Although a lesser popular herb, chervil is a good tarragon alternative because both share almost the same flavor profile. The mere difference is that it has a mild taste and a bit of anise and licorice flavor. Its leaves can be used for improving the taste of white fish, chicken, salads, eggs, soups, sauces and vegetables.
Another tarragon substitute that appetizingly works both dry and fresh, basil gives a scent and stronger flavor. There are various types of basil you can experiment with, like sweet basil, holy basil, lemon basil and Thai basil, among others. It ideally fits with the tastes of chicken, sauce and cheese.
This popular herb is a part of the mint and oregano families, which gives it an interesting texture and look. You can use it either dried or fresh, but the latter is tangier. It can be used with meats and vegetables.
Anise or aniseed is an appetizing mixture between fennel and tarragon, with a taste similar to licorice. Its sweet flavor is popularly used in cookies and other desserts. Many cultures use the aniseed to treat pain from swelling, hurting in teenagers and catamenial cramps of women.
7. Fennel Seed
This flowering plant is a member of the carrot family that grows with feather-like leaves and yellow flowers. Aside from being used for medicinal purposes, absinthe and natural health care products, fennel seed is also used in soups, desserts and other sweet dishes.
Want to experiment with fennel? Check out this fennel ice cream recipe!
Oregano is known for its intense flavor as compared to major jam and tarragon. Besides using it for flavoring any dishes, oregano offers various health benefits too. Since it has a little stronger flavor, you should add small amounts of it for whipping up a meal.
One of the most favorite herbs, thanks to its mustard-like flavor with a blend of timbered and natural flavors. You can add this special herb in your Italian dishes (e.g. pizza, meatballs). What's more, rosemary has proven to be an excellent, tasty addition to steak or olive oil for dipping bread.
10. Parsley + Cinnamon Powder
Tarragon is recommended to use for Béarnaise sauce. Otherwise, you can experiment your dish with parsley and cinnamon powder. What makes it an alternative to tarragon is the sweet flavor and freshness of parsley combined with the anise-like and scent of cinnamon.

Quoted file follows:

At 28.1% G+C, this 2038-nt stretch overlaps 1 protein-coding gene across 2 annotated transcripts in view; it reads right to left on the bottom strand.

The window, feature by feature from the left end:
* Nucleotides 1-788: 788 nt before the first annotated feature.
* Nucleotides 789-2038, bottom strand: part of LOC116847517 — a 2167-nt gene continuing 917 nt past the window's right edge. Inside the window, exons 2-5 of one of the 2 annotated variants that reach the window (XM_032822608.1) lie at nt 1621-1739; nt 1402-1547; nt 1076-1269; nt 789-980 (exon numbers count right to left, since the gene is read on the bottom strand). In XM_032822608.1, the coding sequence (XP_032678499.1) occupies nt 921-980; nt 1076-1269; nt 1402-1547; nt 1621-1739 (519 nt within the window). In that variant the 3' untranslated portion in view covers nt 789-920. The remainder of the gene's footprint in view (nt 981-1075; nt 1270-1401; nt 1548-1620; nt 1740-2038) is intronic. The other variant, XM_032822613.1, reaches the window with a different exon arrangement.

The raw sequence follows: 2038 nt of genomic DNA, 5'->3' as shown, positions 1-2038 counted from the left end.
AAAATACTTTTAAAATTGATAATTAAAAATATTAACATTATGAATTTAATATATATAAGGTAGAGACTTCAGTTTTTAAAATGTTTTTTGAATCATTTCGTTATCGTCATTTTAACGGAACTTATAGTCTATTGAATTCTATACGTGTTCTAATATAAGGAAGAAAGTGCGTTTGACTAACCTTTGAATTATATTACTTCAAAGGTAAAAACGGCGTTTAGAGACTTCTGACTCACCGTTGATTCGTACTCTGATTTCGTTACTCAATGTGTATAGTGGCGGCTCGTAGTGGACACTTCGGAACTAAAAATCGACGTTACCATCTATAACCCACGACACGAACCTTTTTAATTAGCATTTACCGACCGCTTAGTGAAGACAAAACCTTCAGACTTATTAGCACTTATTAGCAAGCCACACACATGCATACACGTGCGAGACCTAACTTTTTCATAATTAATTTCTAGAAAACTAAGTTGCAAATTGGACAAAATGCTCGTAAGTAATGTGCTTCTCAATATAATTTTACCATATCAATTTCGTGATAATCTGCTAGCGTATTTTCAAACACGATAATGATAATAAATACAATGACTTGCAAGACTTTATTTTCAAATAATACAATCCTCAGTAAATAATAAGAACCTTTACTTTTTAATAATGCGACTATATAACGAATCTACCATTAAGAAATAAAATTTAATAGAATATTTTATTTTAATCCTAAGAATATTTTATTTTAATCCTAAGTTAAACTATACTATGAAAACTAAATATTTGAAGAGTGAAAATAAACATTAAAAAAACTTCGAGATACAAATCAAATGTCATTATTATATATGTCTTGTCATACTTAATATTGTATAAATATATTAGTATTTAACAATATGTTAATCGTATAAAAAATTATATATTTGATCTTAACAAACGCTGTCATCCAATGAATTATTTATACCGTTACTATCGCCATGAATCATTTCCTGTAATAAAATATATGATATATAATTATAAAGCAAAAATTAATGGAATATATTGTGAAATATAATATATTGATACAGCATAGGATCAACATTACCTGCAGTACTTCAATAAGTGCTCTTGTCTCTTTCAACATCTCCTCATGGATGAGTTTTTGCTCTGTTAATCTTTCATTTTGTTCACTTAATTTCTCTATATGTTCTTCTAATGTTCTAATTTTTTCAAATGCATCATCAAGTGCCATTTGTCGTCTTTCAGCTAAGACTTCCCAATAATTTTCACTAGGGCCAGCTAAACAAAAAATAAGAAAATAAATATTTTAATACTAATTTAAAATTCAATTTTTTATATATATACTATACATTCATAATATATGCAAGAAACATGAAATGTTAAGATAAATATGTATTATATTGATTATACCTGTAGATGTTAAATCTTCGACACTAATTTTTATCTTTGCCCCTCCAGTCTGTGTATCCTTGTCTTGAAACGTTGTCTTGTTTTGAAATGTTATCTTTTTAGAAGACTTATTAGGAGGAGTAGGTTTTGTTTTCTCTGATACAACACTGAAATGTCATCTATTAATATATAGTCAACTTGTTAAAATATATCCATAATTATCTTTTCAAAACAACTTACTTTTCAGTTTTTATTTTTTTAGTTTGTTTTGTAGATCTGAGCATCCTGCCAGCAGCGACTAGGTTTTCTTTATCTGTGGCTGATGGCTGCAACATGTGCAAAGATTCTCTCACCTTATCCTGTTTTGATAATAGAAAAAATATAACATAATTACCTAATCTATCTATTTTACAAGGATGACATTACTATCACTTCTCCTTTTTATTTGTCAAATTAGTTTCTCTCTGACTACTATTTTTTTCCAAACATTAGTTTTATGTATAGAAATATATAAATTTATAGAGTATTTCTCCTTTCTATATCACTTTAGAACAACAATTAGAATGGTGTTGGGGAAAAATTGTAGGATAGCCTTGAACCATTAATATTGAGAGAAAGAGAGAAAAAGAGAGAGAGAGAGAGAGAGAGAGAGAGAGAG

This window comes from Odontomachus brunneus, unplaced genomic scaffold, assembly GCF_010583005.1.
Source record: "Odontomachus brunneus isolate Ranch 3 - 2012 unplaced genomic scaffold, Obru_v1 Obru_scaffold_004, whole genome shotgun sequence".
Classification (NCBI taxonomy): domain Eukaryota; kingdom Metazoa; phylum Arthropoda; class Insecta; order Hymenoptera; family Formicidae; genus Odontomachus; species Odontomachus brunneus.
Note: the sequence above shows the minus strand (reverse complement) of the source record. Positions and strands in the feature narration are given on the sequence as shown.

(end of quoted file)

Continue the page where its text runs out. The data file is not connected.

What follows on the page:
It is a sweet tasting herb used for medicinal purposes as well as in making flavoring alcohol and candies and jams. Similar to tarragon, it angelica boasts a licorice flavor you can use to sweeten any dish you want. You can try the rhubarb and angelica jam recipe to satisfy your craving.
If you are really in dash and don't have tarragon on hand, experiment what these tarragon substitutes can do to add spice to your favorite meal. With a bit planning and creativity, you will find that these substitutions can deliciously season any dish every time!
Watch the video below to have a clearer idea why these spices are a good tarragon substitute:
Some Tips on Using Tarragon Substitutes for Dishes
Use the exact amount of the spices to achieve the flavor you're seeking
Store it in dry and cool places, preferably in airtight jars or containers
Most importantly, follow the given instructions when substituting tarragon. It is much better if you add less and then taste it before assessing the flavor. Add more spices if needed.
Tarragon is indeed a delectable herb that helps elevate any dishes. But if you dislike the taste or it is not available, the abovementioned tarragon substitutes taste equally great.